Disparities in the Use of Single-fraction Stereotactic Radiosurgery for the Treatment of Brain Metastases From Non-small Cell Lung Cancer

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PURPOSE: Radiation treatment patterns in patients with brain metastases from non-small cell lung cancer (NSCLC) have not been well elucidated. The National Cancer Database (NCDB) was used to evaluate trends in the use of whole brain radiation therapy (WBRT) and stereotactic radiosurgery (SRS) for brain metastasis from NSCLC.

METHODS: This NCDB study included patients > 18 years old with metastatic NSCLC treated with single-fraction SRS or WBRT between 2004 and 2014. Chi-square, t-test, and multivariable logistic regression analyses were used to identify predictors of SRS versus WBRT.

RESULTS: Of 40,803 patients, 34,183 (83.8%) received WBRT and 6,620 (16.2%) received SRS. SRS utilization increased from 7% (157 cases) in 2004 to 37% (1,346 cases) in 2014 (p < .001). SRS was utilized more by academic than community facilities (22% versus 13%, p < .001). The strongest independent predictors of SRS included year of diagnosis in 2010-2014 versus 2004-2009 (odds ratio [OR] 2.62, 95% CI 2.46-2.79, p < .0001), metropolitan versus rural (OR 2.26, CI 1.79-2.85, p < .0001), distance from cancer-reporting facility of ≥ 30 versus < 30 miles (OR 2.36, CI 2.18-2.56, p < .0001), private insurance versus non-insured patients (OR 1.96, CI 1.68-2.29, p < .0001), and academic versus community facility (OR 1.76, CI 1.66-1.87, p < .0001).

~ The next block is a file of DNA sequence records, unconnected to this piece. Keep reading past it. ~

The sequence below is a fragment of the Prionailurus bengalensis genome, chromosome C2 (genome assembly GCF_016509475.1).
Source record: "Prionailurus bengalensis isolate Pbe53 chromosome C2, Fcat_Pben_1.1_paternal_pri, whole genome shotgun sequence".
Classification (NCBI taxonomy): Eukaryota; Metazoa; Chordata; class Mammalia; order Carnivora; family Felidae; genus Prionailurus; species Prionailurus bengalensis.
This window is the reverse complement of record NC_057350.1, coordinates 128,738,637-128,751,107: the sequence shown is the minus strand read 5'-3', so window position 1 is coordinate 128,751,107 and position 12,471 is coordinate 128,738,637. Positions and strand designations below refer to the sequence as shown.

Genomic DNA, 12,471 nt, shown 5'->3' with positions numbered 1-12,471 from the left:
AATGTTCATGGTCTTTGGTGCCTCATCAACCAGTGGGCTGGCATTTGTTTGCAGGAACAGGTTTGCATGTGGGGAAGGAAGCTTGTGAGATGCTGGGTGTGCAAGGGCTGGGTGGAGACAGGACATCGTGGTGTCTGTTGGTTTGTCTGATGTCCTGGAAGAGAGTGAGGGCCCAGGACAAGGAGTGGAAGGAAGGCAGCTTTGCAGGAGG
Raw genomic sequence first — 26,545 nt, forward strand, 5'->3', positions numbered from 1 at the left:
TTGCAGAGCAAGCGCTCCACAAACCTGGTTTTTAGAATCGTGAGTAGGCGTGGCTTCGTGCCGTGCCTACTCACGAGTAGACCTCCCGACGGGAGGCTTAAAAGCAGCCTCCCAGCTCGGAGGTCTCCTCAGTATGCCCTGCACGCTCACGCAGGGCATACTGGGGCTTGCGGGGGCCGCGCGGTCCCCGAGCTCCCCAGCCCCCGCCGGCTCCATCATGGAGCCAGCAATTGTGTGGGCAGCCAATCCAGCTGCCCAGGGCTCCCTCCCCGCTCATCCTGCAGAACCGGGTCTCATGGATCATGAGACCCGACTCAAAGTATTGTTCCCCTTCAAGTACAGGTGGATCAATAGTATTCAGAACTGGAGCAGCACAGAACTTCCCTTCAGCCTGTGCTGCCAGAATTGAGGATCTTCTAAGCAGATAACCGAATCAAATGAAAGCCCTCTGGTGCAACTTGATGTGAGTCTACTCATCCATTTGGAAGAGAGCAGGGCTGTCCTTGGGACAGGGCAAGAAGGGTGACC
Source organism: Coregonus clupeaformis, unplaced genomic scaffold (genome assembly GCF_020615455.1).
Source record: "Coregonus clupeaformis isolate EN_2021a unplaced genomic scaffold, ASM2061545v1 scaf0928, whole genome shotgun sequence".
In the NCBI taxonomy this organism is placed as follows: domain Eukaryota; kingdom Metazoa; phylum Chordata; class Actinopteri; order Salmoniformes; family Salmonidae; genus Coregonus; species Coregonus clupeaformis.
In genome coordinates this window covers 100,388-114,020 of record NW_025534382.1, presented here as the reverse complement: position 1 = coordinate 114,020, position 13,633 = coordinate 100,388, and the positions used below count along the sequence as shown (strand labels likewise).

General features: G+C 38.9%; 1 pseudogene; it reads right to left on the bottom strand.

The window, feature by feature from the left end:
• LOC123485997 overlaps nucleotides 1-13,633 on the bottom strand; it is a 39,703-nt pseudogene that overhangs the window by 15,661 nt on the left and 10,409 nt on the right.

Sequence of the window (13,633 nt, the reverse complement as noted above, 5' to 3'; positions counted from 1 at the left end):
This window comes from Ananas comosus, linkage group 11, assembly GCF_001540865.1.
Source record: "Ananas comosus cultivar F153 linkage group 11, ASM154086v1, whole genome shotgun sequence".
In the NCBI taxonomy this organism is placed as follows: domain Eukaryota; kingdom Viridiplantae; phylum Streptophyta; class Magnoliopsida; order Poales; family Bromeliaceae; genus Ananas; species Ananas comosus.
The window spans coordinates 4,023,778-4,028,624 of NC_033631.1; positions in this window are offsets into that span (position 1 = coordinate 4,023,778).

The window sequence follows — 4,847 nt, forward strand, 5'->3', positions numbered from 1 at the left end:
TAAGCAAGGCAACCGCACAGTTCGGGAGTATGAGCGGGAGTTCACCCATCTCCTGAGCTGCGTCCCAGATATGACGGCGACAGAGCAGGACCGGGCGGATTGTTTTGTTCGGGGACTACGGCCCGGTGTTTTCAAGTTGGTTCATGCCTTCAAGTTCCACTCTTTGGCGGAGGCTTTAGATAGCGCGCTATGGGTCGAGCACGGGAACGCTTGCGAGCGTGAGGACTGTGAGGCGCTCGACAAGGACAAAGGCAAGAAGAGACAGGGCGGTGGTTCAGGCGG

CONCLUSION: SRS for NSCLC brain metastases has steadily increased in the United States; however, WBRT remains the most commonly used. Wide geographic and socioeconomic variations exist in the utilization of SRS and WBRT for this patient population.

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